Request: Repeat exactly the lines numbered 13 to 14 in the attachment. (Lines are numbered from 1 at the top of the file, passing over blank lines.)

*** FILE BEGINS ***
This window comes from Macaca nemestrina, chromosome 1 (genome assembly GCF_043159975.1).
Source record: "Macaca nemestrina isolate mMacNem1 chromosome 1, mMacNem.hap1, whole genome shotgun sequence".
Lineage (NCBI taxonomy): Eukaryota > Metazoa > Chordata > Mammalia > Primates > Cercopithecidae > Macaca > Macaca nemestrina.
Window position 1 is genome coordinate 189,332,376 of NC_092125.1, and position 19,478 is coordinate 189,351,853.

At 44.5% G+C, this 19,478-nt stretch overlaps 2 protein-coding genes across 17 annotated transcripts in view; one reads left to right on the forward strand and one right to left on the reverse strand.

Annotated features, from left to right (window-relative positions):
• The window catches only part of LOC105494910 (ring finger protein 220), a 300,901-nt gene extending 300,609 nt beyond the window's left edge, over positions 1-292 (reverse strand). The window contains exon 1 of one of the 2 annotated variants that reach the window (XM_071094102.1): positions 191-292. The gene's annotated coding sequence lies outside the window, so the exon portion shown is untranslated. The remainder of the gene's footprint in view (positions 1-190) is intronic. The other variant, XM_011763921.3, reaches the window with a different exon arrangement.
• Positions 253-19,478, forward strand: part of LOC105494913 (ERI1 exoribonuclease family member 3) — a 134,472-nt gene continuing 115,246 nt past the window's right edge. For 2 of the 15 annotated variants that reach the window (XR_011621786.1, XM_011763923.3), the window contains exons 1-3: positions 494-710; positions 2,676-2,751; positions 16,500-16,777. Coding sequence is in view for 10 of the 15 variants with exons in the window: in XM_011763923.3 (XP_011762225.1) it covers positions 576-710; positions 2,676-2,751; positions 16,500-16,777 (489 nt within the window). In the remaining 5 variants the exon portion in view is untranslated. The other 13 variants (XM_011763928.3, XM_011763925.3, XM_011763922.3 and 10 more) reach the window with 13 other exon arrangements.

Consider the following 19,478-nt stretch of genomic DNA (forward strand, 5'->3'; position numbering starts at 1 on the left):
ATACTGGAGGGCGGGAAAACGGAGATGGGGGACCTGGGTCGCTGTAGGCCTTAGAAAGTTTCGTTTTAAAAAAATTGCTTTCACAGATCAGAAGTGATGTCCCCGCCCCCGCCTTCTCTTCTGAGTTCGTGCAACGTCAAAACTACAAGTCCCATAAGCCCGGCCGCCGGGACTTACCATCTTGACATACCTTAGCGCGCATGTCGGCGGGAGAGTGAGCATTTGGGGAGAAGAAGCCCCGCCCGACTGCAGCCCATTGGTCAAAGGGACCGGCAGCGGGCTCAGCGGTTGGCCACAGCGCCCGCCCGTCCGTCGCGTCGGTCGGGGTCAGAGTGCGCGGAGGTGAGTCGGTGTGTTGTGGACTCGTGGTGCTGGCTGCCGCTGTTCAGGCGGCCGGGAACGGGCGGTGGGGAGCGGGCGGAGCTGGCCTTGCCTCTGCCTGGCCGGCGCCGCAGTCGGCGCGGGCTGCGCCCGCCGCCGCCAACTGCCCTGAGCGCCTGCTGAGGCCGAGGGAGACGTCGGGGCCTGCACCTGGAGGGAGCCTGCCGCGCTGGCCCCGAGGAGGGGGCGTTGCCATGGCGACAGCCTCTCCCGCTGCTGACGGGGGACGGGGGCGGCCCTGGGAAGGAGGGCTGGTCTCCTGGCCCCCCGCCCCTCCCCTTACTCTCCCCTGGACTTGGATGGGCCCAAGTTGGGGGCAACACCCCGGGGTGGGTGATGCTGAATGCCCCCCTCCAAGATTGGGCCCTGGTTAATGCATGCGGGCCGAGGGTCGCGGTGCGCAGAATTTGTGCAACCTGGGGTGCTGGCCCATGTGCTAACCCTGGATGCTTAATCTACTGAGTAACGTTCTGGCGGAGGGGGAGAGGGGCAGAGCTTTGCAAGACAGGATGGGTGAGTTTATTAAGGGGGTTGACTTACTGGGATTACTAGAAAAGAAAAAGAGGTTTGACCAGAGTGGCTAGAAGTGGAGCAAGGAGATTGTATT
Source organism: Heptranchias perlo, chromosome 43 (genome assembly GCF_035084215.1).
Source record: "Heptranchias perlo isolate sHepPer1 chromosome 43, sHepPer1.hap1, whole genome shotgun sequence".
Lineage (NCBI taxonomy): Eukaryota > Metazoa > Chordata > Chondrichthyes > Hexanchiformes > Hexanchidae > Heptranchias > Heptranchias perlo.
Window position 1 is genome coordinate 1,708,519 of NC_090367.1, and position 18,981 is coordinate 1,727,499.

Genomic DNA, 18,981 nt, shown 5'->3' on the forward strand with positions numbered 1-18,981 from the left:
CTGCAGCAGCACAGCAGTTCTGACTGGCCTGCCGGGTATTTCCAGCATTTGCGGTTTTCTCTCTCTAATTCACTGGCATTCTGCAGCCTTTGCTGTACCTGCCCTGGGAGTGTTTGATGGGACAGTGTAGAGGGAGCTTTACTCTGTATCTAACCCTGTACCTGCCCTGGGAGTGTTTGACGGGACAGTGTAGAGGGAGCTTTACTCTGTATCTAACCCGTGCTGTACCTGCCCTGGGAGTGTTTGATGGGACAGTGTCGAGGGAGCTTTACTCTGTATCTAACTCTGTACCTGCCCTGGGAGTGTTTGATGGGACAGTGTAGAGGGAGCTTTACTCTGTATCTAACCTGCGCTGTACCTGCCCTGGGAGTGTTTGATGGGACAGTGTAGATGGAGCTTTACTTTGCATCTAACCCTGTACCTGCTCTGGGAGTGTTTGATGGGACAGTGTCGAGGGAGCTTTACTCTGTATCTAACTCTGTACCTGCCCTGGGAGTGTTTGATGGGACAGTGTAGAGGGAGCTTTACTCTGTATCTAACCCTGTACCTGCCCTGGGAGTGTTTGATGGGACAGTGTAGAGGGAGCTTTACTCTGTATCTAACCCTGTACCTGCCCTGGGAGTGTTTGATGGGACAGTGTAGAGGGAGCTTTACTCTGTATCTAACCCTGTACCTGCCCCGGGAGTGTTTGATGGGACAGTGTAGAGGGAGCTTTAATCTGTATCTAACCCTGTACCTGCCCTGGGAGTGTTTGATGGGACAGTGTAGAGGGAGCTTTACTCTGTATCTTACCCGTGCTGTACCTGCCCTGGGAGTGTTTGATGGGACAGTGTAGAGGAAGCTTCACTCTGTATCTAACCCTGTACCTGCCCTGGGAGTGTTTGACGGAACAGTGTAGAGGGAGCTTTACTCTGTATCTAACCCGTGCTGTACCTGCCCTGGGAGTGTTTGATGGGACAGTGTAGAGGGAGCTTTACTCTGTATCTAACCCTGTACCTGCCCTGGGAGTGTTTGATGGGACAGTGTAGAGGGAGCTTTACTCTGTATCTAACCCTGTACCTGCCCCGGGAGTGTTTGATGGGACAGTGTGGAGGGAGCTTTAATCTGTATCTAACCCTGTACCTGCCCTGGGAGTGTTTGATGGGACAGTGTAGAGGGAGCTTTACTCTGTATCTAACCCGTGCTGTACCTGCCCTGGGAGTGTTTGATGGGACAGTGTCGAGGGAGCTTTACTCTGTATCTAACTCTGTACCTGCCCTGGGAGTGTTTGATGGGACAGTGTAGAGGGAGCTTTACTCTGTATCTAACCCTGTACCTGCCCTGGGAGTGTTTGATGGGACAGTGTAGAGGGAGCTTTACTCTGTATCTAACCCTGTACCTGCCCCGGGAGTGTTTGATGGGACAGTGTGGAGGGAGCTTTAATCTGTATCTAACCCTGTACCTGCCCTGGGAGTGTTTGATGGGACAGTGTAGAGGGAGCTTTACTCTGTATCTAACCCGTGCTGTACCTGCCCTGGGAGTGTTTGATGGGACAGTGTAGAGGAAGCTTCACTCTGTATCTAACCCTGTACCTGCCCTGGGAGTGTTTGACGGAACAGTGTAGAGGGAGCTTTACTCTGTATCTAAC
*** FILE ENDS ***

Lineage (NCBI taxonomy): Eukaryota > Metazoa > Chordata > Chondrichthyes > Hexanchiformes > Hexanchidae > Heptranchias > Heptranchias perlo.
Window position 1 is genome coordinate 1,708,519 of NC_090367.1, and position 18,981 is coordinate 1,727,499.